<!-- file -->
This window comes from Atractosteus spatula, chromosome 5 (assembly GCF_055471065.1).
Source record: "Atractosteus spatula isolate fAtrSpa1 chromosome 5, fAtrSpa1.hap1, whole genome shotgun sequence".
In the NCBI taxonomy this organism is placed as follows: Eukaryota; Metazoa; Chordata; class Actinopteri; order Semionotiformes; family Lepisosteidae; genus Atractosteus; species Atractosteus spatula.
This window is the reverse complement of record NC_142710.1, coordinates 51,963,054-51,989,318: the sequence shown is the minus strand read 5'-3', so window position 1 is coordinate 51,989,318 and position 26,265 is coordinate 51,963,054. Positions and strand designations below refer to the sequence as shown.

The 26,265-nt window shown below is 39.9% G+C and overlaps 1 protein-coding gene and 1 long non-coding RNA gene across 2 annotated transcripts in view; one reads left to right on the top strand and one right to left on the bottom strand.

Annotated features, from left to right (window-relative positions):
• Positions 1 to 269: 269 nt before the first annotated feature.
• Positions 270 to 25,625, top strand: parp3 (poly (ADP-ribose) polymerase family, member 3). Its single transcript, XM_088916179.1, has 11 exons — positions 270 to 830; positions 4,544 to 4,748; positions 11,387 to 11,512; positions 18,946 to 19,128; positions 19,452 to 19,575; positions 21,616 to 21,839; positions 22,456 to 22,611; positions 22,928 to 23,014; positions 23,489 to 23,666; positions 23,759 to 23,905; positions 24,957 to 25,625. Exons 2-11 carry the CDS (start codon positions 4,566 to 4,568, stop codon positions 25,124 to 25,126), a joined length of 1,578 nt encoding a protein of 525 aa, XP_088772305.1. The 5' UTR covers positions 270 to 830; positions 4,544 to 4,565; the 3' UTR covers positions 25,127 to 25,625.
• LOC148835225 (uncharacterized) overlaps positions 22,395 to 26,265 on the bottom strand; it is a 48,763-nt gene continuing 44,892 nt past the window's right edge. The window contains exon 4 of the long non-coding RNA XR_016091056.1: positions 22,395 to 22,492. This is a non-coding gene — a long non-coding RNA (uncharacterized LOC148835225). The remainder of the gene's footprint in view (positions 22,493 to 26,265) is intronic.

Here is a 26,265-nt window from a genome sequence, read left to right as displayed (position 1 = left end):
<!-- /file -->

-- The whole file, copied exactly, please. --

This window comes from Atractosteus spatula, chromosome 5 (assembly GCF_055471065.1).
Source record: "Atractosteus spatula isolate fAtrSpa1 chromosome 5, fAtrSpa1.hap1, whole genome shotgun sequence".
In the NCBI taxonomy this organism is placed as follows: Eukaryota; Metazoa; Chordata; class Actinopteri; order Semionotiformes; family Lepisosteidae; genus Atractosteus; species Atractosteus spatula.
This window is the reverse complement of record NC_142710.1, coordinates 51,963,054-51,989,318: the sequence shown is the minus strand read 5'-3', so window position 1 is coordinate 51,989,318 and position 26,265 is coordinate 51,963,054. Positions and strand designations below refer to the sequence as shown.

The 26,265-nt window shown below is 39.9% G+C and overlaps 1 protein-coding gene and 1 long non-coding RNA gene across 2 annotated transcripts in view; one reads left to right on the top strand and one right to left on the bottom strand.

Annotated features, from left to right (window-relative positions):
• Positions 1 to 269: 269 nt before the first annotated feature.
• Positions 270 to 25,625, top strand: parp3 (poly (ADP-ribose) polymerase family, member 3). Its single transcript, XM_088916179.1, has 11 exons — positions 270 to 830; positions 4,544 to 4,748; positions 11,387 to 11,512; positions 18,946 to 19,128; positions 19,452 to 19,575; positions 21,616 to 21,839; positions 22,456 to 22,611; positions 22,928 to 23,014; positions 23,489 to 23,666; positions 23,759 to 23,905; positions 24,957 to 25,625. Exons 2-11 carry the CDS (start codon positions 4,566 to 4,568, stop codon positions 25,124 to 25,126), a joined length of 1,578 nt encoding a protein of 525 aa, XP_088772305.1. The 5' UTR covers positions 270 to 830; positions 4,544 to 4,565; the 3' UTR covers positions 25,127 to 25,625.
• LOC148835225 (uncharacterized) overlaps positions 22,395 to 26,265 on the bottom strand; it is a 48,763-nt gene continuing 44,892 nt past the window's right edge. The window contains exon 4 of the long non-coding RNA XR_016091056.1: positions 22,395 to 22,492. This is a non-coding gene — a long non-coding RNA (uncharacterized LOC148835225). The remainder of the gene's footprint in view (positions 22,493 to 26,265) is intronic.

Here is a 26,265-nt window from a genome sequence, read left to right as displayed (position 1 = left end):